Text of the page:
After just under one week of availability, sales of the 2011 National September 11 Medals have reached 50,998. This seems to be a relatively strong start for a medal, but it remains well below the ambitious maximum authorized mintage of 2,000,000. At this point, sales account for only 2.55% of the maximum.
View the full weekly sales report at CoinUpdate.com.
The total sales for the September 11 Medals are made up of 33,046 and 17,952 of the “W” and “P” mint marked versions, respectively. The authorizing legislation had provided that to the extent possible one half of the medals should be struck at West Point and one half at Philadelphia. The US Mint allows customers to order either version without any limits or specific proportions established.
The initial unit sales are below the level of the 2011 Army Silver Dollars released earlier this year. Within a comparable sales period, the coins had sold 67,593 across proof and uncirculated versions. The initial sales figures for the 2011 Medal of Honor Silver Dollars were lower at 35,502, however the initial period only covered two days.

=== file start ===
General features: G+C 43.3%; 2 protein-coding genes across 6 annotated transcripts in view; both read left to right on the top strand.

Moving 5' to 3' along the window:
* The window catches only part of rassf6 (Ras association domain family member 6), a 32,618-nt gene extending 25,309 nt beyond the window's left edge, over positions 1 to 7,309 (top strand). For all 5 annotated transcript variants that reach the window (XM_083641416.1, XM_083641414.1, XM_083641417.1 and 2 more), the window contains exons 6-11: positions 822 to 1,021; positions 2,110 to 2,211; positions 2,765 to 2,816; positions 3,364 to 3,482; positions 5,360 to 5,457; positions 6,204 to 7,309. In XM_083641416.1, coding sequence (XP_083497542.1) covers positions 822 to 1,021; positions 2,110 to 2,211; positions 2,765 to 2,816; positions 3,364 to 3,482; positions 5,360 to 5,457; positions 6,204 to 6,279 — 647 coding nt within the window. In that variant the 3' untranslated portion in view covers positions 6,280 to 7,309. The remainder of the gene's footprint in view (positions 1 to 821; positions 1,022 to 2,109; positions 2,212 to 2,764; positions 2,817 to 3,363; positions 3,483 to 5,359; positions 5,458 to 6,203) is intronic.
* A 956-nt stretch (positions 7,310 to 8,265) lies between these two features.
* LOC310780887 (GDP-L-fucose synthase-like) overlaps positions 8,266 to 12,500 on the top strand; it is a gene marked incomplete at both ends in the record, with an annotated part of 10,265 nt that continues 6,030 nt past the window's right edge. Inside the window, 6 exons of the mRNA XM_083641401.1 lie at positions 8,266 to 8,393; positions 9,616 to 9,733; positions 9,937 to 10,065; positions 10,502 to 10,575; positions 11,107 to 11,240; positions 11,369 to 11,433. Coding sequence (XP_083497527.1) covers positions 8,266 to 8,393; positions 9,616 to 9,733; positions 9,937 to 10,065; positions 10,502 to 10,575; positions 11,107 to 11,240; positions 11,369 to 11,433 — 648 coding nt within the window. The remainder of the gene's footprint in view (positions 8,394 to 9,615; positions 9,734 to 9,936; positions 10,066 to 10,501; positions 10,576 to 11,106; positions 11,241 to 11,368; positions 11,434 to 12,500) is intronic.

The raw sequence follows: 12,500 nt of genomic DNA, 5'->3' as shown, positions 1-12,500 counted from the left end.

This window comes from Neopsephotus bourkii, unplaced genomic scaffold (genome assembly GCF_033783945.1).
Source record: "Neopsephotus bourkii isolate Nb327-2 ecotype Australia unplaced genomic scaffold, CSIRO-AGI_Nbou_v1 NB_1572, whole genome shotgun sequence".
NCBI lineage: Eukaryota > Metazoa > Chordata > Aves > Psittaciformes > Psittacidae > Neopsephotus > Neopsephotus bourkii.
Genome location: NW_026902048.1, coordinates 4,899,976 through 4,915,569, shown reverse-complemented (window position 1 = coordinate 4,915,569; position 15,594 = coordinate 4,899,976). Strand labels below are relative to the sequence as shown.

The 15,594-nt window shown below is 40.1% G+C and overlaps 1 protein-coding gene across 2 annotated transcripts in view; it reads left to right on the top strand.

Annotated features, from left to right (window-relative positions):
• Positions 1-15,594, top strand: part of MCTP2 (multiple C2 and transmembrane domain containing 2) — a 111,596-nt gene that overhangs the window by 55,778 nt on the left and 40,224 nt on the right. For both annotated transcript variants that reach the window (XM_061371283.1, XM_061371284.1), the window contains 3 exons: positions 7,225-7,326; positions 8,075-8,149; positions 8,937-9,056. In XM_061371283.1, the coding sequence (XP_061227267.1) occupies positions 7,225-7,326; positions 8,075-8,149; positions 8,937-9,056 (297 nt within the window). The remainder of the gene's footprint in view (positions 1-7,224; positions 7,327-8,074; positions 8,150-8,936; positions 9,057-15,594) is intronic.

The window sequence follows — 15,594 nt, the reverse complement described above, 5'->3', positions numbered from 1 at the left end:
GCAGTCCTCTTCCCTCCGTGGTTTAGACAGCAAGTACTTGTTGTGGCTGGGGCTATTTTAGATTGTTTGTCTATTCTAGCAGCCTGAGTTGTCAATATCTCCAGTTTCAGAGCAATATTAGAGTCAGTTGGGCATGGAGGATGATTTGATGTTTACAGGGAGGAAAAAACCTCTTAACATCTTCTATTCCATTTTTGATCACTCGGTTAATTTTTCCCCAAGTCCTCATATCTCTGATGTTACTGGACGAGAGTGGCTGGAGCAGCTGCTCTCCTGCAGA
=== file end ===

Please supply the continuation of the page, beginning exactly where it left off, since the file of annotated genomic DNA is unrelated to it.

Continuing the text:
Some factors potentially weighing on the sales: 1.) the fact that it is a medal rather than a coin with a legal tender face value; 2.) the fact that it is not part of any ongoing series or program; 3.) competition from the flood of other silver numismatic products; and 4.) there seems to be very little awareness of the medal in the mass market where the coins could potentially sell in greater numbers.
There was some mainstream and local coverage of the launch event held at the start of sales. (This article includes some images of the actual medal.) However, the number of articles on the official US Mint medal have been fewer in number than the articles which appeared in the media earlier this year about the “bogus” or “fake” 9/11 commemorative coins offered by a private company.
I believe the last time the US Mint offered silver medals was the National Wildlife Refuge System Centennial Medal Series of 2003. The 1.5 inch diameter silver medals featured Theodore Roosevelt on the obverse and four separate reverse designs featuring the Bald Eagle, Elk, Canvasback Duck, and Salmon. The maximum mintages were 35,000 for the Bald Eagle medal and 25,000 for each of the other designs. If memory serves, each of these medals sold out rather quickly, which would have made for total medal sales of 110,000 units across the four designs.